company’s service area, before approving an abandonment of a surface water source and surrounding acreage.
While the importance
of the reservoir forestlands in protecting the quality of our water
is well recognized, equally important is
the role these forested areas play in the recharging of area groundwater supplies for citizens on wells. Reservoir lands are located in
areas originally conceived as “rural” and now rapidly are being developed.
water utility industry has changed over time, the public interest in
water supply lands has not. We ask that the
Committee also take into account that these lands were acquired from Connecticut’s citizens under the pressure of eminent domain and
the cost of the land acquisitions were paid for in rates charged to water company customers. You can't blame a company for doing
business, but the laws that promote the sell-offs of our reservoir lands need to be changed. It is prudent and essential that the
Commissioner be given the ability to evaluate the long-term needs of our state when rendering a decision on abandoning a supply of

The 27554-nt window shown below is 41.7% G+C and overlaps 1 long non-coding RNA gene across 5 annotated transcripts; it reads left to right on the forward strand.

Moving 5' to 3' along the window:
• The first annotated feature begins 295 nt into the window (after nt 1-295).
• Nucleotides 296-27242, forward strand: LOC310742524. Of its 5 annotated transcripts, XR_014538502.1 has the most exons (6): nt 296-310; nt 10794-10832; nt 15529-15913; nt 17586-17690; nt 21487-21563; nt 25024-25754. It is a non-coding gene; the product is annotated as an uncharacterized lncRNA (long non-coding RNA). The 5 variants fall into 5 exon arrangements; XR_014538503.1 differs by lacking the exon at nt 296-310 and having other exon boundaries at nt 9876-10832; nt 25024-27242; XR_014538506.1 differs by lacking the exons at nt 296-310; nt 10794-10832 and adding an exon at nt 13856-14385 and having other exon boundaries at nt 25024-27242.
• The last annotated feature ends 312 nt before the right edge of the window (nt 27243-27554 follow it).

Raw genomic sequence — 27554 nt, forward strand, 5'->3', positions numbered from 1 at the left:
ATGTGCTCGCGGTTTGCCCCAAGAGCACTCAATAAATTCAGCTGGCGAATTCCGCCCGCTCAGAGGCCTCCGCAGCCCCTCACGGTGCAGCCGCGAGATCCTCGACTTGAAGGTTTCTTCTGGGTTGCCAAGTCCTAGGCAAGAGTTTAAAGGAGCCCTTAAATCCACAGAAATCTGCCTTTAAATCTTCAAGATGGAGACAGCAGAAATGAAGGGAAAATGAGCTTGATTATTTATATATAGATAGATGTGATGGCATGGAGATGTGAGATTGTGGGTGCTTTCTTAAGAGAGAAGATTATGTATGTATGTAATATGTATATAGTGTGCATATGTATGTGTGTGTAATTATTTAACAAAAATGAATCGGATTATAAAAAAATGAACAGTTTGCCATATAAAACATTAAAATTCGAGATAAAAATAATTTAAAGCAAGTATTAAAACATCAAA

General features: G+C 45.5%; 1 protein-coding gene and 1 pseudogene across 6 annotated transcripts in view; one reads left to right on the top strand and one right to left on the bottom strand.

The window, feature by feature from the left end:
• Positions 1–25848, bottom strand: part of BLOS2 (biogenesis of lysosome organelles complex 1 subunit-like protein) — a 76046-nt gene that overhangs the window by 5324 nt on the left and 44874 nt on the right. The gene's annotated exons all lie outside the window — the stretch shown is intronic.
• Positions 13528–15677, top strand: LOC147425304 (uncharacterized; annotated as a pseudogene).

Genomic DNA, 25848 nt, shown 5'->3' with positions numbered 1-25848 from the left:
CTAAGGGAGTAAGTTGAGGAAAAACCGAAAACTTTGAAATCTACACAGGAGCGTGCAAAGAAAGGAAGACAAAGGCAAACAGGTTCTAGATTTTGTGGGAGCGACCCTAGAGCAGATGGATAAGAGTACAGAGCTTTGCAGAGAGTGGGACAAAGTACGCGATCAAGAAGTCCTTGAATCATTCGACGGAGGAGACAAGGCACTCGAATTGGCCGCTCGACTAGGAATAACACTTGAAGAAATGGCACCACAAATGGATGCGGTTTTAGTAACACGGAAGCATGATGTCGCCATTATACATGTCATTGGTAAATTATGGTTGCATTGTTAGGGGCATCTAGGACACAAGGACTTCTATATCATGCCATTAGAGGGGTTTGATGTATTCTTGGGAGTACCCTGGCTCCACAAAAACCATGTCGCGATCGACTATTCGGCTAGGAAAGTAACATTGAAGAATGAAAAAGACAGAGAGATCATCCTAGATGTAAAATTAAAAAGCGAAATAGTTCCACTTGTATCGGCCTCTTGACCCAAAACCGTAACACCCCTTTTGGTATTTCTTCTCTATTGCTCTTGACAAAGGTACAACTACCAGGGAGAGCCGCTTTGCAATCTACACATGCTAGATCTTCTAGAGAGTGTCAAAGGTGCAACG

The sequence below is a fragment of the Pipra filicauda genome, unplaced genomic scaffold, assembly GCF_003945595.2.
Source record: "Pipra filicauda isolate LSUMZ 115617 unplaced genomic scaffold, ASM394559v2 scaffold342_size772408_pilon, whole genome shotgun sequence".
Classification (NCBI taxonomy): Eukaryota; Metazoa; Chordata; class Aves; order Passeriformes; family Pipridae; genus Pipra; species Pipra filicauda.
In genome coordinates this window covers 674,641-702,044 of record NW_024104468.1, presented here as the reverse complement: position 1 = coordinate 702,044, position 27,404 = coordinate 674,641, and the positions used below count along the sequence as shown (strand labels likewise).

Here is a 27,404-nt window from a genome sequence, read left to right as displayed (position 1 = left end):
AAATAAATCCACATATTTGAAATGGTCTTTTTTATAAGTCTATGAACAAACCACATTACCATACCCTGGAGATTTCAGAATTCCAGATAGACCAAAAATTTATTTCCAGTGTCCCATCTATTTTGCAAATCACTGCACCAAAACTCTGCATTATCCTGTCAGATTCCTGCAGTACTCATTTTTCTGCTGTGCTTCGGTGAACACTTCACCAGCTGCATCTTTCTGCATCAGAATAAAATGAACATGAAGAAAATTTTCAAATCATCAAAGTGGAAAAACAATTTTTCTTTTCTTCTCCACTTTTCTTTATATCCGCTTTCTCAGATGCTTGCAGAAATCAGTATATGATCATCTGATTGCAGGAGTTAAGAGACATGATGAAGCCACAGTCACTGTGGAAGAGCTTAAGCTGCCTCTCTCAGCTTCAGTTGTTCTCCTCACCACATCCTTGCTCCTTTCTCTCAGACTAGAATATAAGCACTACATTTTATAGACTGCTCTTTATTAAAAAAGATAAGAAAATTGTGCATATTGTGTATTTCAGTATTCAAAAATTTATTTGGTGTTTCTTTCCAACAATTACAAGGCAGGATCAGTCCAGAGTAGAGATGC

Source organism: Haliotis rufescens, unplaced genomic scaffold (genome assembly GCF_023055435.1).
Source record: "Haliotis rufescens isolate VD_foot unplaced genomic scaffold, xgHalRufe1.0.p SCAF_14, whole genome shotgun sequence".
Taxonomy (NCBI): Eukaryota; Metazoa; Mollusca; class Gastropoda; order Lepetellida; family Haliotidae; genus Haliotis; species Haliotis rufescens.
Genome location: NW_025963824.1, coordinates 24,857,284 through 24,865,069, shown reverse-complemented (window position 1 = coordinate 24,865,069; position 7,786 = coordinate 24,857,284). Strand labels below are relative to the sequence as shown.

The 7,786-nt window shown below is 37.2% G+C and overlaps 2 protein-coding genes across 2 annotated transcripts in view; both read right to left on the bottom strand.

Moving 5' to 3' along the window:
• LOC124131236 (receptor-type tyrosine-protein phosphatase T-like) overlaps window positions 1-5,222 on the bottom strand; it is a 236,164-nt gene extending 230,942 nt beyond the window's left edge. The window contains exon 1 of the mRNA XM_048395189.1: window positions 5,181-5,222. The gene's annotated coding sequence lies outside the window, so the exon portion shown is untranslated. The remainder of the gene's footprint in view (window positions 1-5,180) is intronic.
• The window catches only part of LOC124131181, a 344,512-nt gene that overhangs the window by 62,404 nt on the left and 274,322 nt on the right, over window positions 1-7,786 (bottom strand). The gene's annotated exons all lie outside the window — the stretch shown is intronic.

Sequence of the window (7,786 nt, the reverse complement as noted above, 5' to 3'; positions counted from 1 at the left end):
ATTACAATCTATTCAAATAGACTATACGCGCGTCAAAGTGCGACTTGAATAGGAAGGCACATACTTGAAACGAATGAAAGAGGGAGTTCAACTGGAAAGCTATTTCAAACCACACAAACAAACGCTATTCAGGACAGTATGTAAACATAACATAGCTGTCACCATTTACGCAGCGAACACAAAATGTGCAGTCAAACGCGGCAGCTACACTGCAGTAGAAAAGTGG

were formed for the purpose of selling water, not land. The proposed
will not affect the companies’ ability to
profit from the sale of water. The League of Women Voters of Connecticut urges your support of the passage of legislation that will
permanently safeguard our State’s sources of drinking water and protect the forestlands that surround them. Please vote yes on
SB 465 “AAC Water Supply Abandonment.”
Cosponsors as of 3/5/04 of SB 465 “An Act Concerning Water Supply Abandonment”
Rep. Claudia M. Powers, 151st Dist.
as of 3/5/04 of SB 371 “An Act Concerning Water Company Lands”
bill calls for a simple change to the rate rule to
award water company shareholders the majority of the benefits for conservation land sales that will protect pristine water company lands,
not for sales that allow for development.)
L. Stillman, 38th Dist.
Rep. Livvy R. Floren, 149th Dist.
Rep. Lile R. Gibbons, 150th Dist.
Rep. Christel H. Truglia, 145th Dist.
Sen. William H. Nickerson, 36th Dist.
Rep. Claudia M. Powers, 151st Dist.
Rep. Antonietta Boucher, 143rd Dist.
Rep. John Mazurek, 80th Dist.
Other environmental subjects :
Did you miss "Good Riddance Day" 2008? Click here to the Town of Weston website for other regional locations in 2008.
Westonites and others told power company how they feel about overhead proposal...
Link to Sewage Treatment Impact Committee...Item #1 on the November 15, 2001 Referendum provides for funding improvements